Guideline: Writing Good Requirements
This guideline describes ways of writing good requirements.
Main Description

To write a good requirement, you must write it as a complete sentence, with a subject and a predicate. The subject is an Actor, a stakeholder, the system under development, or a design entity that is related to the requirement. The predicate specifies an action or intended result that is done for, by, with, or to the subject, often including conditions and performance criteria.

Thus, you can analyze a requirement from a grammatical point of view. For example:

The order entry clerk shall be able to complete 10 customer orders in less than two hours.

This requirement has a subject (the order entry clerk, who is an Actor), a specific and measurable end state (10 customer orders completed), and a performance criterion (in less than two hours).

In stakeholder requirements, use of the verb form "shall be able to" makes it clear that the requirement specifies something that the stakeholder must be able to do, but is not (necessarily) forced to do. In system requirements, the verb form "shall <action>" makes it clear that the system must perform this action under the specified conditions.

Numbered and bulleted lists may make writing clearer in some cases, but each list item must be a complete requirement in itself to maximize the benefit of any traceability information.

Words such as all, every, and some can lead to ambiguity. Can you be certain that you have taken into account all cases?  What proportion of the whole does some represent?

The following simple guidelines will help you write better requirements. For consistency, these examples are all in the context of an aircraft. [TEL06]

  • Define one requirement at a time. For example,

The pilot shall be able to control the aircraft's angle of climb with one hand.

The pilot shall be able to feel the angle of climb from the climb control.

  • Avoid conjunctions (and, or) that make multiple requirements. For example, use:

The navigator shall be able to view the aircraft's position relative to the route's radio beacons.

The navigator shall be able to view the aircraft's position as estimated by inertial guidance.

instead of:

The navigator shall be able to view the aircrafts position relative to the route's radio beacons or as estimated by the inertial guidance.

The latter form is potentially dangerous because it is not clear whether the "or" indicates that the navigator can chose which method to use for navigation or that the developers can decide which to implement.

  • Avoid let-out clauses or words that imply options or exceptions (unless, except, if necessary, but). These are dangerous since it is difficult to determine when the requirement applies. It is better to write separate requirements addressing each specific condition, or state of the system. For example, use:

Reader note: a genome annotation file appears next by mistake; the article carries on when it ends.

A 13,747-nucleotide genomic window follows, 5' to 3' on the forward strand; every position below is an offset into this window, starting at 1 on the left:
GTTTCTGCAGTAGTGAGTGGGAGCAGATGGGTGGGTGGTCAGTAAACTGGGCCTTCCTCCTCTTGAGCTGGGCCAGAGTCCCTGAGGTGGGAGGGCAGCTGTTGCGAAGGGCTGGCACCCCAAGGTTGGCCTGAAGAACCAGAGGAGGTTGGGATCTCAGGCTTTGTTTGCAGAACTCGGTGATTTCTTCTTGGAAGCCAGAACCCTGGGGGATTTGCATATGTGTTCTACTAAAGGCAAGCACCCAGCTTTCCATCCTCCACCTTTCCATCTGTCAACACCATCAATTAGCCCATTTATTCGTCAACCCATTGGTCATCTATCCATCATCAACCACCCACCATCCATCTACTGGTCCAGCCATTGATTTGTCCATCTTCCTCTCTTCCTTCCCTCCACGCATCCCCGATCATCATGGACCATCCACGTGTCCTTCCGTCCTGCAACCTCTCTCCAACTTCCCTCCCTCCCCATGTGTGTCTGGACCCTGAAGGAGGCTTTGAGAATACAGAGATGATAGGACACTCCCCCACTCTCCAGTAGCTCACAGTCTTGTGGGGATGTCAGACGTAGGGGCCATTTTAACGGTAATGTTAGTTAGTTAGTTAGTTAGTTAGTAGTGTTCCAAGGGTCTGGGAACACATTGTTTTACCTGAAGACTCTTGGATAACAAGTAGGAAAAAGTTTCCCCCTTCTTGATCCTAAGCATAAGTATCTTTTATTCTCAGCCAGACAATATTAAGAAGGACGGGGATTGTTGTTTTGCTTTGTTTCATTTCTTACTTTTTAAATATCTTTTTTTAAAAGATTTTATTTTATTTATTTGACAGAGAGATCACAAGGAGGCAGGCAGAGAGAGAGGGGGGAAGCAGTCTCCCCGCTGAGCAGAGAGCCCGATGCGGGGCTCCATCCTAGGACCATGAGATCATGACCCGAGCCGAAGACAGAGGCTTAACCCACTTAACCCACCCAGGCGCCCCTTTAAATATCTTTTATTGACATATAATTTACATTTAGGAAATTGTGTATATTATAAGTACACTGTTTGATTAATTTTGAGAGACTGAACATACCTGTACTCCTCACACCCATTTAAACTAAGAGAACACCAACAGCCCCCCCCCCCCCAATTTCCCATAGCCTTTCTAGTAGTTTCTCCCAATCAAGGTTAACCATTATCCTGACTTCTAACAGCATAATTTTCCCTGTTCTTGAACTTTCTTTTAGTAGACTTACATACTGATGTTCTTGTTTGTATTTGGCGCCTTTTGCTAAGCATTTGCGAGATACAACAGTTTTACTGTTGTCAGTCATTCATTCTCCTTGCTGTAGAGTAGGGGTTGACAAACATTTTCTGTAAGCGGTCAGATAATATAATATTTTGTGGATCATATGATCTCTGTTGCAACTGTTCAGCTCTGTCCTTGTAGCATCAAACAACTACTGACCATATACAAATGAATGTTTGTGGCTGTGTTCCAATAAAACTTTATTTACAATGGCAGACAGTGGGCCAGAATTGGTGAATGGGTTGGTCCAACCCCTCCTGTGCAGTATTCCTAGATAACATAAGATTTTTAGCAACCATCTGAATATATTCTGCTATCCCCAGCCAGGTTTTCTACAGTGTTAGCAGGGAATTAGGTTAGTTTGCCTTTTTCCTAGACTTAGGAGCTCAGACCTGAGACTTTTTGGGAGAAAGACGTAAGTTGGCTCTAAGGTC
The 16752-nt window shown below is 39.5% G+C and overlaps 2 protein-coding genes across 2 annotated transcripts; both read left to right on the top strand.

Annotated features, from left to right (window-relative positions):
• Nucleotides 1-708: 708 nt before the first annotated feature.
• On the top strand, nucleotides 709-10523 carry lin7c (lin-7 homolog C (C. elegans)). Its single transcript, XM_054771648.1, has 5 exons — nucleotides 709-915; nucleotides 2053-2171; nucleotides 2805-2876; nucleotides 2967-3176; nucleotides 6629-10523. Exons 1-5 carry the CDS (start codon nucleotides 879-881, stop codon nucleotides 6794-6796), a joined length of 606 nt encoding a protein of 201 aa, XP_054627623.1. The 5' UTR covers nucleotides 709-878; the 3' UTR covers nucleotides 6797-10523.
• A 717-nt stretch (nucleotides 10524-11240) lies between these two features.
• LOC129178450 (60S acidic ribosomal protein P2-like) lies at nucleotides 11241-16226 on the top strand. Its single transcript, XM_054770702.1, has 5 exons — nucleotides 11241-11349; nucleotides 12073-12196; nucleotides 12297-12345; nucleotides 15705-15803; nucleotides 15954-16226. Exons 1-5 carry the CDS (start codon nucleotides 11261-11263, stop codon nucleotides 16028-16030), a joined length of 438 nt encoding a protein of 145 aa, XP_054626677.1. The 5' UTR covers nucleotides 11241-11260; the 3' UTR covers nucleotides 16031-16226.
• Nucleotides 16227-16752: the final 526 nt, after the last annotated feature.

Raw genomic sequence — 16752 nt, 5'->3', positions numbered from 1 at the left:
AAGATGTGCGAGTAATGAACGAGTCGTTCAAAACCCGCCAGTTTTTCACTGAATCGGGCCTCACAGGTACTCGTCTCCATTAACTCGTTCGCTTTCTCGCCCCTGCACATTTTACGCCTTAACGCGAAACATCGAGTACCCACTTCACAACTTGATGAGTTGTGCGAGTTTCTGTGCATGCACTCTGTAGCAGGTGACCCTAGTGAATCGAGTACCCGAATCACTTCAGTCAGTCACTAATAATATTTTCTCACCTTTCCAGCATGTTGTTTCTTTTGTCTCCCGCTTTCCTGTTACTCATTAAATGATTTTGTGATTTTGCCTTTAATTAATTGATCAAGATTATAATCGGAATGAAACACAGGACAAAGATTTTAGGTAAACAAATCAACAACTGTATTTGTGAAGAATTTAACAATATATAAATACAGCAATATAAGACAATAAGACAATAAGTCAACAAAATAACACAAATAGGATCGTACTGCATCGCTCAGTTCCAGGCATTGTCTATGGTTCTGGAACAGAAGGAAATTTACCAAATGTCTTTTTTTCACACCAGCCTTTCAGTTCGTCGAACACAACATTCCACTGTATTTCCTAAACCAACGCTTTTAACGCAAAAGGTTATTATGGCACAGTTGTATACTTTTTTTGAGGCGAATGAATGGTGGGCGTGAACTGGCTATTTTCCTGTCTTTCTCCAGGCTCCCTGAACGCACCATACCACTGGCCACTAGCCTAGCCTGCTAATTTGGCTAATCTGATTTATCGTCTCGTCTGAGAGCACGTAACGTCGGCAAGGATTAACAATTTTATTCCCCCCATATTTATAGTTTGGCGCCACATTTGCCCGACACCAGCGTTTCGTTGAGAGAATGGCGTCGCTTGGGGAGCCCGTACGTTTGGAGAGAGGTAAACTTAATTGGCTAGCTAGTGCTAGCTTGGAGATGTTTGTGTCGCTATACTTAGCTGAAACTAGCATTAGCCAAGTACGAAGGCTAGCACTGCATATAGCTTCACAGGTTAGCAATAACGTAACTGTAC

The system shall provide 100% of rating in normal conditions.

The system shall be capable of providing up to 125% of rating for the first 15 minutes in an emergency condition.

The system shall provide a minimum of 90% of rating for not less than 15 minutes following first 15 minutes in an emergency condition.

The system shall activate a reduced rating exception if a minimum of 95% of rating is not maintained in an emergency condition.

instead of:

The system shall perform at the maximum rating at all times except that in emergencies it shall be capable of providing up to 125% of rating unless the emergency condition continues for more than 15 minutes in which case the rating shall be reduced to 105% but in the event that only 95% can be achieved then the system shall activate a reduced rating exception and shall maintain the rating within 10% of the stated values for a minimum of 30 minutes.

  • Use simple, direct sentences.

The pilot shall be able to see the airspeed indicator.

  • Use simple, ordinary words as much as possible, especially if your audience is international, which makes accurate translation a concern.

The airline shall be able to convert the aircraft from business to holiday charter use in less than 12 hours.

Note: There is no need to use words such as reconfigured.

  • Identify the type of user who needs each requirement.

The navigator shall be able to...

  • Focus on stating what result you will provide for that type of user.

...view storm clouds by radar...

  • Define verifiable criteria least 100 miles ahead.

  • Use To Be Confirmed (TBC) to flag a requirement is likely to change or is not yet definite. This helps identify outstanding work. For example:

The aircraft shall be able to land safely on airstrips with a minimum length of 1000 meters (TBC).

  • Use To Be Determined (TBD) where it is known that a specific requirement will be needed, but the details are not yet know (known-unknowns). This also helps identify outstanding work. For example,

The aircraft shall be able to land safely on airstrips with a minimum length of TBD meters.